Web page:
All schools in Hong Kong will be given a 48-volume box set of mainland-produced picture books entitled “My Home is in China” in an attempt to foster a sense of patriotism in students, Hong Kong’s Secretary for Education has said.
The publisher is owned by the Chinese government through subsidiaries and the box set first appeared on the mainland in 2016. It will be republished this year in the traditional Chinese characters used in Hong Kong for an edition specially designed for the city’s students.
In a circular to all heads of local schools on Monday, the Education Bureau (EDB) announced that it will provide two sets of the books to each primary school and one set to each secondary and special school.
“The series can serve… as support materials for promoting Chinese history and culture education,” the circular read. “Schools can make reference to the related curriculum resources developed and compiled by the EDB to prepare learning and teaching materials and nation and national identity.”
The circular included a list of close to 100 books on Chinese traditional culture and identity.
“Hong Kong is an inseparable part of China, so every Hongkonger is a citizen of this country. Every Hongkonger should in fact love the country and love Hong Kong,” Secretary for Education Kevin Yeung told state media China News Service during a video interview on Sunday, where he showcased the series.
In an attempt to foster a sense of patriotism in young Hongkongers, “we have [promoted important values] through teaching materials, such as the Constitution, the Basic Law or the National Security Law. We have also created supplementary teaching materials for other school subjects for teachers to use and facilitate their teaching,” Yeung said.
The set contains 48 books on six themes: Chinese cities, festivals, lakes and seas, ethnic groups, mountains and rivers and roads. It has also been published in English, Russian and Laotian while a Spanish version was in the works, publisher Guangdong Education Publishing House announced in a 2018 article.
Guangdong Education Publishing House is fully owned by a mainland company called Southern Publishing and Media (SPM). The Guangdong Provincial Publishing Group owns 99 per cent of SPM. The Group, in turn, is fully owned by the Guangdong provincial government, company records reviewed by HKFP show.
Publishing the box set in several languages was part of the company’s effort to support China’s “go global” strategy — a national campaign to increase the country’s cultural influence overseas — the head of the publishing firm said at the time.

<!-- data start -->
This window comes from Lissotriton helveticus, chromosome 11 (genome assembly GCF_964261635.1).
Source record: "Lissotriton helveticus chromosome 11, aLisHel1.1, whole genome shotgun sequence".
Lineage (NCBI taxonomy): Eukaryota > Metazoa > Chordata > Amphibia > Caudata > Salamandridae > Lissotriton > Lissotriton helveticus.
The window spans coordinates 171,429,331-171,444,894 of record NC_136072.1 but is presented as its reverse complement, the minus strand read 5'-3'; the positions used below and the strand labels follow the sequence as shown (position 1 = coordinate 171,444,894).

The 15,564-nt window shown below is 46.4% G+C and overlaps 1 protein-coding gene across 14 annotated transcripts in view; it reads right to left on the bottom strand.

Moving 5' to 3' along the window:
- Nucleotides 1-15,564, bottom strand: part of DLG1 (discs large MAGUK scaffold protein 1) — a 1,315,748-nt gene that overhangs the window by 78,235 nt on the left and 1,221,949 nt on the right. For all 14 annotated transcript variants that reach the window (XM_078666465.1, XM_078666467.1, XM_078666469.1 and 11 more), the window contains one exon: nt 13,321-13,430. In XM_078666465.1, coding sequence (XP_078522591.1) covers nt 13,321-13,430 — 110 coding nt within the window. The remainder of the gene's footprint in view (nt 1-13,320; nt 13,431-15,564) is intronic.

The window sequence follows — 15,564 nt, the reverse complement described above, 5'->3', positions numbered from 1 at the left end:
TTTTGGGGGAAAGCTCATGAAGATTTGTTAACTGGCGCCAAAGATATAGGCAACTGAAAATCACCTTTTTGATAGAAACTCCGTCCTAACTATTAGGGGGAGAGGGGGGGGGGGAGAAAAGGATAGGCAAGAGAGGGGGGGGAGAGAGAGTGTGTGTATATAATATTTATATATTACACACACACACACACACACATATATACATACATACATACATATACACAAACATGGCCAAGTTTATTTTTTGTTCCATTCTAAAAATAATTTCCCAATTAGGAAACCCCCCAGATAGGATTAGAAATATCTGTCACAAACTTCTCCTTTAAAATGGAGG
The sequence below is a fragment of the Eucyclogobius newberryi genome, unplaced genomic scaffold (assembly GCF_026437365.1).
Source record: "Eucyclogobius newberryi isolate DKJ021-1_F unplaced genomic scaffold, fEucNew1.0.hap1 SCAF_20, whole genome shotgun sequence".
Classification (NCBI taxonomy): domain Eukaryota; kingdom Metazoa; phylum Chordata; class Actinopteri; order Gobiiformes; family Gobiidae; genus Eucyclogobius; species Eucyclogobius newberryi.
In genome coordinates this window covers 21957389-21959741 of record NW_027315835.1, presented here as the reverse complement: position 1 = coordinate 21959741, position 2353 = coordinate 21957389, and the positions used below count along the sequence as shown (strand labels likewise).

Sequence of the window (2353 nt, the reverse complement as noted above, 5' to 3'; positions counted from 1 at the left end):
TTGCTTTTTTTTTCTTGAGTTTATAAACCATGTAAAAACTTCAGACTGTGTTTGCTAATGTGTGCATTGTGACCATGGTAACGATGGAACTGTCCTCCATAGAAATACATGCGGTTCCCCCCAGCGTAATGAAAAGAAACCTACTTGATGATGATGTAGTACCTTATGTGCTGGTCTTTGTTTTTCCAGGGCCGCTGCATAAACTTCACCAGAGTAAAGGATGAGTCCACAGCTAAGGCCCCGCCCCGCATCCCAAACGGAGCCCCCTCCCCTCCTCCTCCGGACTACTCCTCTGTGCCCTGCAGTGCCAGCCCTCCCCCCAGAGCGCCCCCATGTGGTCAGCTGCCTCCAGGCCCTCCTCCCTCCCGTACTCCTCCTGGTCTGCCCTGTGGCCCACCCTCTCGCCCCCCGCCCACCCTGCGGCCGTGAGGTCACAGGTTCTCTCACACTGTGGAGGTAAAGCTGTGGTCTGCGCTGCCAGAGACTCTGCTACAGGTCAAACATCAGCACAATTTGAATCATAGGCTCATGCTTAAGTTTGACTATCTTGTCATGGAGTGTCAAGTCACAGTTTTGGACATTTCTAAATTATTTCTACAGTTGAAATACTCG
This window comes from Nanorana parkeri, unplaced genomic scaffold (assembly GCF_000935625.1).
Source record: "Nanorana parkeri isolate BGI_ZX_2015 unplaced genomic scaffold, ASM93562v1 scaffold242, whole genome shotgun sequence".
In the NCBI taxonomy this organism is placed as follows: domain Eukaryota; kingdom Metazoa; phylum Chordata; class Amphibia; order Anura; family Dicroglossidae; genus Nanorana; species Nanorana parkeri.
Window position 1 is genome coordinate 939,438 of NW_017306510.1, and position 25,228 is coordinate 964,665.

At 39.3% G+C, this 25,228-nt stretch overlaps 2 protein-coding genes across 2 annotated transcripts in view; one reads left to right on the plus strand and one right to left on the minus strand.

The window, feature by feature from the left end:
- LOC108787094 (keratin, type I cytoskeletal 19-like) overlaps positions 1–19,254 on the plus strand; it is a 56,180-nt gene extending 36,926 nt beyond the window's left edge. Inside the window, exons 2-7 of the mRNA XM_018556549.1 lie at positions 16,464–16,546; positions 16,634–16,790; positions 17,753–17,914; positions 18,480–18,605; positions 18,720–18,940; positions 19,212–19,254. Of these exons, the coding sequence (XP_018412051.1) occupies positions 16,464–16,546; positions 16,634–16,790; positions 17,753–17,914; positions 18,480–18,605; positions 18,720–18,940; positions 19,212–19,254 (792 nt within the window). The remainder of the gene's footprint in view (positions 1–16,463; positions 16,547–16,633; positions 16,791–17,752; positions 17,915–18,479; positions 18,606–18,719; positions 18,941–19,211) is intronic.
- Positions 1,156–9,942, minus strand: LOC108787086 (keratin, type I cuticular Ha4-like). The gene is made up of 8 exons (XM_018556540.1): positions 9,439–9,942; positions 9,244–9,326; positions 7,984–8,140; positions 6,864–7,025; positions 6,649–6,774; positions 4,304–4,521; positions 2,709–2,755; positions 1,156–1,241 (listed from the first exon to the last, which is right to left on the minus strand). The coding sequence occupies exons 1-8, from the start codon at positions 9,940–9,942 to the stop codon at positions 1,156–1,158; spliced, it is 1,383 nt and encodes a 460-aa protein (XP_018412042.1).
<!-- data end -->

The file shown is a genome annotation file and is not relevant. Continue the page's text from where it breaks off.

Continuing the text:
The box set’s traditional Chinese version was published in Macau, where it was introduced during a ceremonial event in 2017, in the presence of officials from the China Liaison Office in Macau and from Guangdong province.
There are fears among some that tuition in Hong Kong schools is becoming more politicised after mainland officials called for efforts to foster a sense of patriotism.
“I don’t think it would be a problem [to use these books] as reference, but to say the [EDB] will distribute them to every school in such a high-profile manner… schools may feel the pressure to include them as reference material used in teaching,” the president of the Professional Teachers Union, Fung Wai-wah, told HKFP.
“Usually, the editorial and procurement process for Hong Kong textbooks is quite strict, so it’s quite unusual for the EDB to publicly promote one particular set of books,” Fung said. The box set did not seem to be necessary since local schools already have access to a range of similar national education materials, he said.
“I also don’t think it makes a difference whether the publisher is state-owned, because even private publishing houses in the mainland are directly or indirectly subject to official control,” Fung said.
In a response to HKFP’s enquiry, an EDB spokesperson said in a statement that the books’ copyright was exclusively held by Chung Hwa Book Company (HK) in Hong Kong.
However, the company is owned by the China’s top office in Hong Kong via Sino United Publishing Limited, which owns most of Hong Kong’s Chinese book chains.
The set can be used “as resource materials for promoting Chinese history and culture education in schools. It would be a waste if the schools do not keep it in the school library for facilitating more students to learn,” the spokesperson said.
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